During the 1970s, a popular television ad was staged in a crowded and noisy cocktail party. A young professional would casually mention that E.F. Hutton was his broker, whereupon all talking would cease. At that point a rich, baritone voice intoned, “When E. F. Hutton talks, people listen.” The same can be said for Nancy Tompkins’ Prone and Long-Range Rifle Shooting, for when a member of the first family of U.S. long-range shooting speaks, everyone should listen.
Tompkins has taken her three-plus decades of extraordinarily successful shooting experience, organized it into a logical framework, illustrated it with numerous pictures and diagrams and explained it in an easily understandable and straightforward manner. It has been said that reading a book is like having a private dialog with the author. With her friendly and personal writing style, that is certainly the case here.
The book is broken into three sections. The first three chapters deal with the heart of the book: the prone position, shooting fundamentals and adjusting the rifle for shooting prone. They combine to give one of the best lessons in establishing and executing the most basic of shooting positions. Tompkins gives a meticulously detailed and illustrated step-by-step course in creating a stable position from the ground up, while emphasizing the most important aspect of shooting success—consistency.
The book’s first subtitle, “Explaining the Mental and Physical Techniques of Competition for Enhanced Match Performance” covers the second third of the work, beginning with a brief and insightful look into basic equipment, followed by a chapter on issues concerning the eye. Tompkins’ medical training (she is a nurse by profession) allows her to transform what can be a difficult subject into a readily understandable discussion of eye health.
The well-traveled subjects of physical and mental training are covered, as are goal setting and relaxation techniques, but with her personal training aids and methods presented as examples. An introduction to long-range targets is used to set the stage for an extensive chapter on wind of some 55 pages, which are chock full of photos and sage advice on how to deal with, and shoot successfully, in various wind conditions. For many readers this may be the singular most important reason to purchase the book. This chapter also provides a nice segue into a discussion of how to deal with adverse weather conditions such as rain and heat.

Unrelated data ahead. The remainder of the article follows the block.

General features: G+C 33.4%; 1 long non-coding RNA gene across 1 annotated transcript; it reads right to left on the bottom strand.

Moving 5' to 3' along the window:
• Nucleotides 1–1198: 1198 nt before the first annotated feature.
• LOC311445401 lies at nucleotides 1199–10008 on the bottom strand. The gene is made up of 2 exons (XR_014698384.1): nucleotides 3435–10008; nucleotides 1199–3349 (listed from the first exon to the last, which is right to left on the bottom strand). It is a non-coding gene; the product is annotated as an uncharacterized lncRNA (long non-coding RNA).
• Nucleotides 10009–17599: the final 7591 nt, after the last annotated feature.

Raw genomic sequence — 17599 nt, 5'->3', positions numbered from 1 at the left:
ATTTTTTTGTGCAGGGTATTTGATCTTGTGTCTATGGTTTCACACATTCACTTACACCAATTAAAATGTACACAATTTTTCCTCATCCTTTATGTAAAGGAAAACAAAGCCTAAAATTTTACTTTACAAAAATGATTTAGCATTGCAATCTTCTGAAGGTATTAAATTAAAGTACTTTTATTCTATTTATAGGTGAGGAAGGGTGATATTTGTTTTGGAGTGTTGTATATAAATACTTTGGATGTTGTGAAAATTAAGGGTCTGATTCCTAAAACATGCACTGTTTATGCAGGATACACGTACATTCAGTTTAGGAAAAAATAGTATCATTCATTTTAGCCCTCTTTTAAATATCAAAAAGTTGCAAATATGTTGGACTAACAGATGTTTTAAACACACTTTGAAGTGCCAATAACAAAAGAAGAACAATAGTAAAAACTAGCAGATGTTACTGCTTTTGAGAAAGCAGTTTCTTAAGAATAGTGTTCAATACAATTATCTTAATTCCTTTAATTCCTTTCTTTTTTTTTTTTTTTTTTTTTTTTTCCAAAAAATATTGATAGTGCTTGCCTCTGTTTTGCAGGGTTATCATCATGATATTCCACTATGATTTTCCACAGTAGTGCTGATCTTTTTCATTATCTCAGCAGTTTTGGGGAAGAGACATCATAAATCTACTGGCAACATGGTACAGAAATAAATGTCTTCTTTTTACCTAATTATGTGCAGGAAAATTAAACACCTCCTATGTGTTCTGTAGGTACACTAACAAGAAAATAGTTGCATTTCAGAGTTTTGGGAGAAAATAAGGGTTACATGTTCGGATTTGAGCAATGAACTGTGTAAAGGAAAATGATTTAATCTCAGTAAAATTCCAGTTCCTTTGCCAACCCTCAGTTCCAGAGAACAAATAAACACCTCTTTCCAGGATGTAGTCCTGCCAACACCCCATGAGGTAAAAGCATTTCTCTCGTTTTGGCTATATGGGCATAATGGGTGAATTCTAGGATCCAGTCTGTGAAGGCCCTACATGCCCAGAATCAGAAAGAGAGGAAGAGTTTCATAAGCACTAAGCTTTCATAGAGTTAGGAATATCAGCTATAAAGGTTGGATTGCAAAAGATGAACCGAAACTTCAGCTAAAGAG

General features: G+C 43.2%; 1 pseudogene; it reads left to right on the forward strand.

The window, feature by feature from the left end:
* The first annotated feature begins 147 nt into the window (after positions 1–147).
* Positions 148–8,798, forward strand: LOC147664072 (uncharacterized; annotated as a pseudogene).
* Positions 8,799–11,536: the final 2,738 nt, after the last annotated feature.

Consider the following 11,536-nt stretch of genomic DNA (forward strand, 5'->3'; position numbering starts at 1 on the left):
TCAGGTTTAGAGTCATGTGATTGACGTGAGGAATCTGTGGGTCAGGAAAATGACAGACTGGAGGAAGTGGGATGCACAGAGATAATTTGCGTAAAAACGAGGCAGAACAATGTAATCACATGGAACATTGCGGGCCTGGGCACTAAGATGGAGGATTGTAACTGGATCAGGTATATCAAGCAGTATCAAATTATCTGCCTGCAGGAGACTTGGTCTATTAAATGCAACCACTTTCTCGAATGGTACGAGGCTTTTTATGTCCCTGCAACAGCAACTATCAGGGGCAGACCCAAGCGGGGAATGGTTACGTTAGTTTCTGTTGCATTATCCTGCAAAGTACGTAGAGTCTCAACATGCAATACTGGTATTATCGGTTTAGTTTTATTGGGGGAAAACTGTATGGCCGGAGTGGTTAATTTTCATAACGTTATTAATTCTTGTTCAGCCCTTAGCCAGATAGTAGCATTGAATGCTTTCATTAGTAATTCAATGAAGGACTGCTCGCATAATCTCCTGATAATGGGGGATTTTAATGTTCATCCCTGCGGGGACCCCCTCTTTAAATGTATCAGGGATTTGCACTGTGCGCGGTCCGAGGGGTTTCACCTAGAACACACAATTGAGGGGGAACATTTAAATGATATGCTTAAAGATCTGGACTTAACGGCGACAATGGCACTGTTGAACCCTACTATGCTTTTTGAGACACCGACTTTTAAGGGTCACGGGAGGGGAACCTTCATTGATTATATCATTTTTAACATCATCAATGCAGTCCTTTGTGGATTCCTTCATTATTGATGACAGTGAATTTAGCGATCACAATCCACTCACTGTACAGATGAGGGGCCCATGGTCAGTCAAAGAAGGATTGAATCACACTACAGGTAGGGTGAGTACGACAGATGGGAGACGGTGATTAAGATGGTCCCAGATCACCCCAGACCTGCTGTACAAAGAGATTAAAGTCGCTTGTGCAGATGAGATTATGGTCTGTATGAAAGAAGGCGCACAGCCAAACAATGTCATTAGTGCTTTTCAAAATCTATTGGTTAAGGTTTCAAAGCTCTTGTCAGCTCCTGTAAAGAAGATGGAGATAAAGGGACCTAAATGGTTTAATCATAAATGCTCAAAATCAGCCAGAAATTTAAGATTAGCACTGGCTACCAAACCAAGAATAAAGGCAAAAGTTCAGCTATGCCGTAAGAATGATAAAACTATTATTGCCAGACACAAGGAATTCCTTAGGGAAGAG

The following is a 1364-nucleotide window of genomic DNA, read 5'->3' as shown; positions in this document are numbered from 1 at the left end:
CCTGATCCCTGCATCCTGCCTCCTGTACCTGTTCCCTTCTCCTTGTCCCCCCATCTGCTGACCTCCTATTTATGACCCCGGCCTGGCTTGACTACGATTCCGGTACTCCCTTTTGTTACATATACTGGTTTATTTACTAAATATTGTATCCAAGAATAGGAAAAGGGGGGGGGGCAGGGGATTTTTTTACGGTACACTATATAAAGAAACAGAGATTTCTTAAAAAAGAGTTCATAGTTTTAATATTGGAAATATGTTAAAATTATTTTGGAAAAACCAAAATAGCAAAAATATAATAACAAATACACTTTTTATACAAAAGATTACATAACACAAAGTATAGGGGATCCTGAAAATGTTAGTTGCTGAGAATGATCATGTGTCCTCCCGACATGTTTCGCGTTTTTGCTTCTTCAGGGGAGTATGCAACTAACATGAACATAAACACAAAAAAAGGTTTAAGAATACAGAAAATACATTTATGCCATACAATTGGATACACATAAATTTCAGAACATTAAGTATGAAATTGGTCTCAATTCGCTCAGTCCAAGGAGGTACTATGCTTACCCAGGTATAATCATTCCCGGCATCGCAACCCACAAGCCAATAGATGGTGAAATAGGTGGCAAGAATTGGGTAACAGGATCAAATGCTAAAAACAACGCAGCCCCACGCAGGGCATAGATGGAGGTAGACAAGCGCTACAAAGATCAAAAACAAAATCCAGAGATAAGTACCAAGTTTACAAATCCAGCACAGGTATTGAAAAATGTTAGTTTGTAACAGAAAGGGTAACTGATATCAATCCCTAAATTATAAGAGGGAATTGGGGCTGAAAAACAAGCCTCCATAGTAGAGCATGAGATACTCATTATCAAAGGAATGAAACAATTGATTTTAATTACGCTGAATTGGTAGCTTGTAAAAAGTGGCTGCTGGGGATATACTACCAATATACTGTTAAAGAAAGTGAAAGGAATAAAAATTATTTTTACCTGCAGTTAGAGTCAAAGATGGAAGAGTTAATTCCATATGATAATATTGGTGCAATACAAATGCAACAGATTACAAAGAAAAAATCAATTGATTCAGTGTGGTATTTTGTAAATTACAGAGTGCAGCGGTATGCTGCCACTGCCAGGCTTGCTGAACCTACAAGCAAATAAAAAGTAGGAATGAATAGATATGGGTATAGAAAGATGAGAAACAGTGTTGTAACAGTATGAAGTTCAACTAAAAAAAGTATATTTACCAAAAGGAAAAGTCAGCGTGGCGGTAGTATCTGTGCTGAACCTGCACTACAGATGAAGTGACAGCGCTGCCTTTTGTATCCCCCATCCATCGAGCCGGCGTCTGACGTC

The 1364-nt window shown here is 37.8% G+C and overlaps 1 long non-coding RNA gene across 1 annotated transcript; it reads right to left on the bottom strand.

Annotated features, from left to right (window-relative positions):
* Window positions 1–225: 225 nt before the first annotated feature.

The last third roughly covers the final subtitle, “With Reloading, Equipment, and Building a Palma Rifle” and is technical in nature with husband Mid Tompkins serving as advisor. Various chapters discuss trouble shooting rifle performance, loading for long-range, building a Palma rifle and rifle maintenance.
In her introduction Tompkins states, “Whatever you do in shooting—have fun.” The closing section is entitled “Having Fun.” Sandwiched between those references to her basic philosophy of shooting is a veritable Fort Knox of shooting wealth. This work belongs on every serious shooter’s bookshelf. The book is available at Tompkins’ website for $34.95 along with the option of having the book signed.